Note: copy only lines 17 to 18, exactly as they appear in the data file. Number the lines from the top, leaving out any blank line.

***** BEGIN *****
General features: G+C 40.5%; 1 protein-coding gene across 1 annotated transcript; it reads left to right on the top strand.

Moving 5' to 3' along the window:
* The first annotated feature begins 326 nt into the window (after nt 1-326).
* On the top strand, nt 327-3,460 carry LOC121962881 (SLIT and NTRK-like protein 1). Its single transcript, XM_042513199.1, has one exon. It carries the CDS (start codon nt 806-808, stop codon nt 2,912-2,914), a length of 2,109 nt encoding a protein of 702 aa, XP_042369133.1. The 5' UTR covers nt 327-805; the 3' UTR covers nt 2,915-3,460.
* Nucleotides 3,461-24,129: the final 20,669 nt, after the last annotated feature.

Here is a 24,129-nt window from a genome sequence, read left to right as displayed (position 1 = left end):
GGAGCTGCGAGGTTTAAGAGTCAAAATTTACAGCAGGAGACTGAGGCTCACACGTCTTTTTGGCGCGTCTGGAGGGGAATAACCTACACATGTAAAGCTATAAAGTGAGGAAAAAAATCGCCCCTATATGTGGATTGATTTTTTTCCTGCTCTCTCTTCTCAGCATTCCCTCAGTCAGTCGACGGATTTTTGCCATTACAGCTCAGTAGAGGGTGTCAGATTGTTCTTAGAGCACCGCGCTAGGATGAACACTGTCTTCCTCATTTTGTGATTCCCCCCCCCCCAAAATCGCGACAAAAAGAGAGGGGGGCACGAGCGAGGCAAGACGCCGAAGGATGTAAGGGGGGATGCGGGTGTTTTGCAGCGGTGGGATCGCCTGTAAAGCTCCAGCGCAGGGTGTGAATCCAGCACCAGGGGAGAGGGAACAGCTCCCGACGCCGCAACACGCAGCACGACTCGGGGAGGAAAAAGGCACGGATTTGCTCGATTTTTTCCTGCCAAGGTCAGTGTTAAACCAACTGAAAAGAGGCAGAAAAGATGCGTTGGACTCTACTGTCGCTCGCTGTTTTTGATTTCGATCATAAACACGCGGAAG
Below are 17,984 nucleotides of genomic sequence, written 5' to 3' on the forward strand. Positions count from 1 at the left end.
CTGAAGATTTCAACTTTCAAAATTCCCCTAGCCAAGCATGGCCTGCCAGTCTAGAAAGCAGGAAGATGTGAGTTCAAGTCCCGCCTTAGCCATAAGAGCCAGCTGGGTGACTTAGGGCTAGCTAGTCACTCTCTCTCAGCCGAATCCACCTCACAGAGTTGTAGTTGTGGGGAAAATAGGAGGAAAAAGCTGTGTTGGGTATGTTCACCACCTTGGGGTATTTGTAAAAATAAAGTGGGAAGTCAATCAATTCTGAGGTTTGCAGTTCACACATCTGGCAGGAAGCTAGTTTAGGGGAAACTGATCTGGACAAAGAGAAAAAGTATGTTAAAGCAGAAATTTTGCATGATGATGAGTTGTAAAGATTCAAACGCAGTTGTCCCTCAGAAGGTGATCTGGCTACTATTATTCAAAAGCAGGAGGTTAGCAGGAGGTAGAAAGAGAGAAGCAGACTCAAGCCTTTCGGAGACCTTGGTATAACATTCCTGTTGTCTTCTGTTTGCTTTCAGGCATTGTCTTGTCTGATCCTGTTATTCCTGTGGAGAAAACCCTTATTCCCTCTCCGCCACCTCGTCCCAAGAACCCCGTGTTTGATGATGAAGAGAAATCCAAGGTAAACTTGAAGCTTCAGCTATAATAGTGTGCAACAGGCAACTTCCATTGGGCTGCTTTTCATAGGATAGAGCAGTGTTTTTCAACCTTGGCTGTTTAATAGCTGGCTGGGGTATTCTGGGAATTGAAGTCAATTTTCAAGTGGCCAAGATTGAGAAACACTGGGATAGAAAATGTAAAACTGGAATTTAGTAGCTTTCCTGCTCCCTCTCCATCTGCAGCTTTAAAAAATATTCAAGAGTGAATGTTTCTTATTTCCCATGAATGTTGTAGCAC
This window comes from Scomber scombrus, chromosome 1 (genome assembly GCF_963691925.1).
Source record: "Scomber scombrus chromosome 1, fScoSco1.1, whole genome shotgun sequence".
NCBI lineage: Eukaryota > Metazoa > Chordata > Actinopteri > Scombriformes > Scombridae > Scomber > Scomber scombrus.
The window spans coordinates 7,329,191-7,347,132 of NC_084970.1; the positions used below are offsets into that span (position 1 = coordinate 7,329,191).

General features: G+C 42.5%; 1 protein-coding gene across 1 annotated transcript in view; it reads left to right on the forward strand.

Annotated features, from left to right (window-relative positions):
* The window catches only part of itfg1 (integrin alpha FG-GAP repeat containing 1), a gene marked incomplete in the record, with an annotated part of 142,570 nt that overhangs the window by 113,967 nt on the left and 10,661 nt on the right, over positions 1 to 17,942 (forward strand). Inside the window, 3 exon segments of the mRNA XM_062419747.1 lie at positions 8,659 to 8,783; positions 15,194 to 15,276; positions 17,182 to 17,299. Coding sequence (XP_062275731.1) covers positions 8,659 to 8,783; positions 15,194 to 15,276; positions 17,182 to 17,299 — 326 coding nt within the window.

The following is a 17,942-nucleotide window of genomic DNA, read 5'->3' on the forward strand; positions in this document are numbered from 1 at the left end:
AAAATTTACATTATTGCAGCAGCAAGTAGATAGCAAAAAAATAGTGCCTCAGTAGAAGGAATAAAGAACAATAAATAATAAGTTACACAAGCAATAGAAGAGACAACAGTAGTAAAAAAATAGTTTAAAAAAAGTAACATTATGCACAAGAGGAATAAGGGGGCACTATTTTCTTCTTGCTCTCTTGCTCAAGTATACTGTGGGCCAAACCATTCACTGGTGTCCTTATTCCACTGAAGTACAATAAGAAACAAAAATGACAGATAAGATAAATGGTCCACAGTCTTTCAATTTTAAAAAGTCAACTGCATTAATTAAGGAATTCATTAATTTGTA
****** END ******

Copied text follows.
The following is a 17,942-nucleotide window of genomic DNA, read 5'->3' on the forward strand; positions in this document are numbered from 1 at the left end:
AAAATTTACATTATTGCAGCAGCAAGTAGATAGCAAAAAAATAGTGCCTCAGTAGAAGGAATAAAGAACAATAAATAATAAGTTACACAAGCAATAGAAGAGACAACAGTAGTAAAAAAATAGTTTAAAAAAAGTAACATTATGCACAAGAGGAATAAGGGGGCACTATTTTCTTCTTGCTCTCTTGCTCAAGTATACTGTGGGCCAAACCATTCACTGGTGTCCTTATTCCACTGAAGTACAATAAGAAACAAAAATGACAGATAAGATAAATGGTCCACAGTCTTTCAATTTTAAAAAGTCAACTGCATTAATTAAGGAATTCATTAATTTGTA